Exchange 2013 Brief – Site Resilience

Executive Overview:

The site resilience features of Exchange 2013 enable an organization to deploy a messaging solution that is able to withstand a site-wide outage. Note that configuring Exchange for site resiliency is but a part of the greater redundancy and high-availability features provided in Exchange 2013. Site resiliency features can be classified under:

  • Storage/Database Architecture
  • Client Access Architecture
  • Transport/Routing Architecture

Notable Features:

  • Multi-site DAG configuration
  • Datacenter Activity Coordination (DAC)
  • Lagged Replication Copies
  • Single Global namespace (DNS)
  • Safety Net
  • Multi-site SSL

Architecture/Components:

Exchange 2013 has undergone significant architectural changes from the ground up in order to enhance it’s Site Resilience capabilities. I’ve listed a number of Multi-site specific features in Exchange 2013 below:

  • Multi-site DAG: A Database Availability Group (DAG) is a unit of high availability and site resilience in Exchange 2013. The DAG comprises of a number of Mailbox Servers that can be spread across multiple sites (<500ms latency) that host replicas of a mailbox database. Only one DAG member server can hold an active copy of the Database and sends  updates to the other replicas in the DAG via a log-shipping mechanism. In the event of a server failure, a majority of the members of the DAG must vote to fail over the database to another node. The DAG relies on Windows Server clustering services and utilizes a quorum witness to act as tie-breaker. The quorum is hosted on a Windows Server known as a File Share Witness.
  • Datacenter Activation Coordination: Is a feature that prevents a DAG from automatically mounting databases after an outage that spans multiple datacenters. This is because the outage might result in groups of Exchange Mailbox servers running independently in each datacenter activating the same database, resulting in multiple active copies of the same database, known as ‘split-brain syndrome’.
  • Lagged Database Copies: A lagged database remains a preset time period behind the live database (up to 7 days) and provides a recovery option in the event that the active mailbox copy encounters corruption. An organization can enhance the resiliency of their database solution by employing a combination of non-lagged and lagged database copies in a dag.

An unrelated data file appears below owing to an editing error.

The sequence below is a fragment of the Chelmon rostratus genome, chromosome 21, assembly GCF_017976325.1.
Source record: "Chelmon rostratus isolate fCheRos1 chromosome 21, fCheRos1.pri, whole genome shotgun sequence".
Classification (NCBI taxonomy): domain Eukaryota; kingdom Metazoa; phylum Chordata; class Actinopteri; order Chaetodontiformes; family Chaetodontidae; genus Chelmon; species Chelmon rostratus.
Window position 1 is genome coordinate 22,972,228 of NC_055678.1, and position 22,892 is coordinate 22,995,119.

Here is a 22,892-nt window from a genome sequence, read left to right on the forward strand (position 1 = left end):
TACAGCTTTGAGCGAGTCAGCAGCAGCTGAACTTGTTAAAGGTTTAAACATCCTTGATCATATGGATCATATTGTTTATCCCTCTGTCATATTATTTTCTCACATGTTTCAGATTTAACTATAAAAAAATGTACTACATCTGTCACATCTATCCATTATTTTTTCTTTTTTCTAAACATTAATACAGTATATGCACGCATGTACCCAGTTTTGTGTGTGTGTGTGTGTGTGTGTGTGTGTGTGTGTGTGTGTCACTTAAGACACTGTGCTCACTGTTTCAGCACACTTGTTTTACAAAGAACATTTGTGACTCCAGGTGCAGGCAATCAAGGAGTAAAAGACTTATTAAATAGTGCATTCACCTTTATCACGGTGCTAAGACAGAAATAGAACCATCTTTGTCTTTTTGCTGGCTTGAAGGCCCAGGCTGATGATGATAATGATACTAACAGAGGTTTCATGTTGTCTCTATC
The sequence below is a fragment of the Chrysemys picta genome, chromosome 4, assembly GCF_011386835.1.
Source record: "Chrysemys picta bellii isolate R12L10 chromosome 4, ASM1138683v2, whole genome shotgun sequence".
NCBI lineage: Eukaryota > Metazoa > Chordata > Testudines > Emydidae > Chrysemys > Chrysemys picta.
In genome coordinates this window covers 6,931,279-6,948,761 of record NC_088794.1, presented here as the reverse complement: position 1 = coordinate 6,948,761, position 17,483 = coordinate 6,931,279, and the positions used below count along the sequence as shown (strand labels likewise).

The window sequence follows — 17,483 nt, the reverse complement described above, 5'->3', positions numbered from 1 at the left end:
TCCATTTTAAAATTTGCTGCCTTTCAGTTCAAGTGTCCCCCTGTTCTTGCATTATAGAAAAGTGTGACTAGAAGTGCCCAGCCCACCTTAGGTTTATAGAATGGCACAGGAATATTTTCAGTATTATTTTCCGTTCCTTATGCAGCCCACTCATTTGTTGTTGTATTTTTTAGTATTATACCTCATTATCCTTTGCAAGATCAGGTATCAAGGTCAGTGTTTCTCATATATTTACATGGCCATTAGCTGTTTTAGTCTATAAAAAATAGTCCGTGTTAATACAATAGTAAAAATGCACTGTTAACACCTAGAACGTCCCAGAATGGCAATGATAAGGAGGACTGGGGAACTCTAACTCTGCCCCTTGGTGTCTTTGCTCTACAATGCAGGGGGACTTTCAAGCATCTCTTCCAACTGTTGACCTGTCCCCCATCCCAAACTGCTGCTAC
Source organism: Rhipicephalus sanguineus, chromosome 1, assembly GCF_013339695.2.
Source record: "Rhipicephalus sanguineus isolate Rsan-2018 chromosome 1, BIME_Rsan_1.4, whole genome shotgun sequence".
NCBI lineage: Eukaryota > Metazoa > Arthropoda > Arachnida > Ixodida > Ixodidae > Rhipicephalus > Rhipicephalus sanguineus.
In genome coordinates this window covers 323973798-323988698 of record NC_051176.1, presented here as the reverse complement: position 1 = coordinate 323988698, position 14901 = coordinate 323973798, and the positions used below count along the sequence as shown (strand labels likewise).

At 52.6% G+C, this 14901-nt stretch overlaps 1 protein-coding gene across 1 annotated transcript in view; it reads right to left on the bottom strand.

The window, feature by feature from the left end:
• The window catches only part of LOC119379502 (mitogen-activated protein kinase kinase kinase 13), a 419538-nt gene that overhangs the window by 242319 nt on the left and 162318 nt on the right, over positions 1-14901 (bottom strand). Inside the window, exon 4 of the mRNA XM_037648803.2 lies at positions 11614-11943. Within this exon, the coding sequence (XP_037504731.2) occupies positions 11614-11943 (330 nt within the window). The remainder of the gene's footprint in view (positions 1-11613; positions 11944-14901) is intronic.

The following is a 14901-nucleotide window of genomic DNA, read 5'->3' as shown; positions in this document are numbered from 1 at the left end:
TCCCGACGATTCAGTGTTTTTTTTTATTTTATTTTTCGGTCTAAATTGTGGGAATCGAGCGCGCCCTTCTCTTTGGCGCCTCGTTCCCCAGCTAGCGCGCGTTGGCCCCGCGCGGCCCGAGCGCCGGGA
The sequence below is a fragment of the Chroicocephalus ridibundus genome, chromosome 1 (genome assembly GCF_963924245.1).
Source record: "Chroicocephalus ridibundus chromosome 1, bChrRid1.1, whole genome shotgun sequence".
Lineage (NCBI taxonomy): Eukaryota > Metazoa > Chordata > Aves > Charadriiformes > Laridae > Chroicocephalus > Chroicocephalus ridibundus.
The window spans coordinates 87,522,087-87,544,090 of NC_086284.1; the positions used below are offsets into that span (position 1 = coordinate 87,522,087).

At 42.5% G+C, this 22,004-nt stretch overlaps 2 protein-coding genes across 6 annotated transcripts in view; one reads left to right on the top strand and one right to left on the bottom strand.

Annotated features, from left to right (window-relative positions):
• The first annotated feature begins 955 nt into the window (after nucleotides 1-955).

• Safety Net: When a user sends a message in Exchange 2013, the Mailbox Transport Service on a Mailbox server submits it to the Transport Service on the local server for processing (routing and categorization). The Safety Net is a queue that stores copies of messages that were successfully processed by the server, in case the processed message is corrupted in-transit or fails to reach a destination. A Shadow Safety Net is a redundant copy of the Primary Safety Net and is stored on another Mailbox Server in the same site to provide further redundancy
  • Single Global namespace(Multiple Virtual IP(VIP)-to-Name mappings): A client can now receive multiple IP Addresses from DNS for a given FQDN, all of which can be used reliably to connect to a service. Since almost all client access in Exchange 2013 now relies on HTTP, if the first IP Address on a HTTP stack fails, the HTTP client will try the next and so on. If a Virtual IP of a CAS array were to fail, the client can automatically connect to other IPs to access the same service in a matter of seconds, instead of waiting minutes for DNS to failover.
  • Multi-site SSL Certificate Considerations: Microsoft recommends using a single Subject Alternative Name (SAN) certificate on each datacenter site, and including multiple host names in the certificate. The same Certificate Principal Name should be used on each certificate, and configured to use the same Principal Name in the Outlook Provider Configuration object Active Directory.

Common Administrative Tasks:

  1. Enabling DAC Mode: Set-DatabaseAvailabilityGroup -Identity DAG1 -DatacenterActivationMode DagOnly
  2. Configure DAG for Multisite deployments:
    Enable manual configuration of the DAG:
    Configure DAG IP Addresses for each site: New-DatabaseAvailabilityGroup -Name DAG1 -DatabaseAvailabilityGroupIPAddresses 192.168.1.10,192.168.2.10
  3. Configure an alternate File Share Witness Server: Set-DatabaseAvailabilityGroup -Identity DAG1 -AlternateWitnessServer AltServer
  4. Enable a lagged database copy of 1 day: Add-MailboxDatabaseCopy -Identity name -MailboxServer MBX1 -ReplayLagTime 1.00:00:00 -SeedingPostponed
  5. Monitor the status of a DAG: Get-MailboxDatabaseCopyStatus -Identity name | Format-List
  6. Recover a DAG after primary site does down:
    Mark failed servers/site as down:  Stop-DatabaseAvailabilityGroup DAG1 – ActiveDirectorySite:Site1
    Stop cluster services on remaining DAG members: Stop-Clussvc
    Activate DAG members in remaining site: Restore-DatabaseAvailabilityGroup DAG1 – ActiveDirectorySite:Site2

Top PowerShell Commands/Tools:

– Add/Set/Remove-MailboxDatabaseCopy
– New/Get/Set-DatabaseAvailabilityGroup
– Add/Remove-DatabaseAvailabilityGroupServer
– New/Get/Set/Remove -DatabaseAvailabilityGroupNetwork
– Start/Stop-DatabaseAvailabilityGroup
– Resume/Suspend/Update-MailboxDatabaseCopy
– Move-ActiveMailboxDatabase
– Restore-DatabaseAvailabilityGroup
– RedistributeActiveDatabases.ps1 script
– Get-MailboxDatabaseCopyStatus

Reference/Links:

Technet: High Availability and Site Resilience in Exchange 2013
Blogpost: Site Resilience and High Availability here.
Cmdlets: High Availability
Blogpost: Global Namespaces in Exchange 2013

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